What Is the AXIN2 Gene?
AXIN2 is a gene that you inherit from your parents. If you develop changes, or mutations, in this gene, it won’t function the way it should.
If You Carry an AXIN2 Gene Mutation, What Cancers Are You at Risk For?
Defects in the AXIN2 gene may increase your risk of: (1,2,3)
- Polyposis Polyposis causes polyps (abnormal growths) to develop in your digestive tract. Polyps may develop into colon cancer.
- Colon cancer Colon cancer is a type of cancer that starts in the colon, which is located at the lower end of your digestive tract.
- Oligodontia People with this rare genetic disorder are missing six or more primary or permanent teeth. When someone with oligodontia also develops colon cancer or precancerous lesions because of a genetic mutation, it’s known as oligodontia-colorectal cancer syndrome.
How Does AXIN2 Increase Your Risk of Cancer?
AXIN2 helps regulate the stability of a protein called beta-catenin in what’s known as the Wnt signaling pathway. The deregulation of beta-catenin can lead to the development of cancer. (1)
Can You Be Tested for AXIN2?
Yes, you can take a genetic test to see if you have an AXIN2 mutation. Sometimes this test is given as part of a broader genetic screening process.
You’ll be asked to provide a blood or saliva sample that will be analyzed in a lab.
Your doctor might recommend genetic testing if someone in your family has an AXIN2 mutation, if you have been missing many teeth since birth, if you develop another AXIN2-related disease (such as polyposis or colon cancer), or you have other risk factors.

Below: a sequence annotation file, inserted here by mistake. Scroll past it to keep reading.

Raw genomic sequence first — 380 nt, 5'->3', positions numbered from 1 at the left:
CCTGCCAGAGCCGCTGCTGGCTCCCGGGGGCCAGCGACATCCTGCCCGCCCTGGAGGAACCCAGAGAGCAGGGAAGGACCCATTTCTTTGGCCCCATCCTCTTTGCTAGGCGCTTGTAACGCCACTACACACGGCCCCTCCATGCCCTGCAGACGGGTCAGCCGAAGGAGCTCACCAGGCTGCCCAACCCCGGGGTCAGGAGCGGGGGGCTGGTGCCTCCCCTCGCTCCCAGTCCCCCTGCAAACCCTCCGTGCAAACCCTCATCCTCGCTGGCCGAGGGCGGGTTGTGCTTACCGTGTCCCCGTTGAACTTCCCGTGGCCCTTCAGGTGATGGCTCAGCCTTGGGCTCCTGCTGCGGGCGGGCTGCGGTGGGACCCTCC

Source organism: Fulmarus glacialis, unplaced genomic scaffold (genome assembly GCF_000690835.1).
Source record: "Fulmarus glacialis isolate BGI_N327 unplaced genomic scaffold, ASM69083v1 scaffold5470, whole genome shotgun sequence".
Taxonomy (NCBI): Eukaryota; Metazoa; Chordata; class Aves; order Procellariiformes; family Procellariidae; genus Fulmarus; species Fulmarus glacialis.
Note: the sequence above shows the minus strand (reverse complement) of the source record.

It might be helpful to meet with a genetic counselor before being tested. This professional can assess your family history and help you understand how the test works. (4)
Why Is It Important to Know if You Are at Risk for AXIN2?
Identifying an AXIN2 mutation may provide you with information about your cancer odds. You can also alert other family members about their risk.
Someone with an AXIN2 defect has a 50 percent chance of passing the mutation on to each of their children.
While many cases are inherited, some mutations occur spontaneously, without a parent having the variant.
If you have an AXIN2 mutation, it doesn’t mean that you will definitely develop cancer. Your risk is just higher than those in the general population. (4)
History of the AXIN2 Gene: When Was It Discovered?
In 2004, a group of researchers identified a Finnish family with severe oligodontia and colorectal cancer.
Eleven of the family members they studied lacked at least eight permanent teeth, and two of them had only three permanent teeth. Eight of the participants with missing teeth developed colorectal cancer or precancerous lesions.
The scientists concluded that this phenomenon was caused by AXIN2 mutations. (5,6)
What Do You Do if You Test Positive for AXIN2?
Identifying an AXIN2 mutation can help you and your doctor plan prevention strategies. You might need to undergo earlier and more frequent cancer screenings.
The National Comprehensive Cancer Network (NCCN) recommends the following for people with an AXIN2 mutation:
- Colonoscopies beginning at age 25 to 30, which are repeated every two to three years if negative
- Colonoscopies every one to two years if polyps are found. If polyps become unmanageable, surgery should be considered.
- Surgical evaluation if appropriate
Your doctor can explain your options in detail. (7)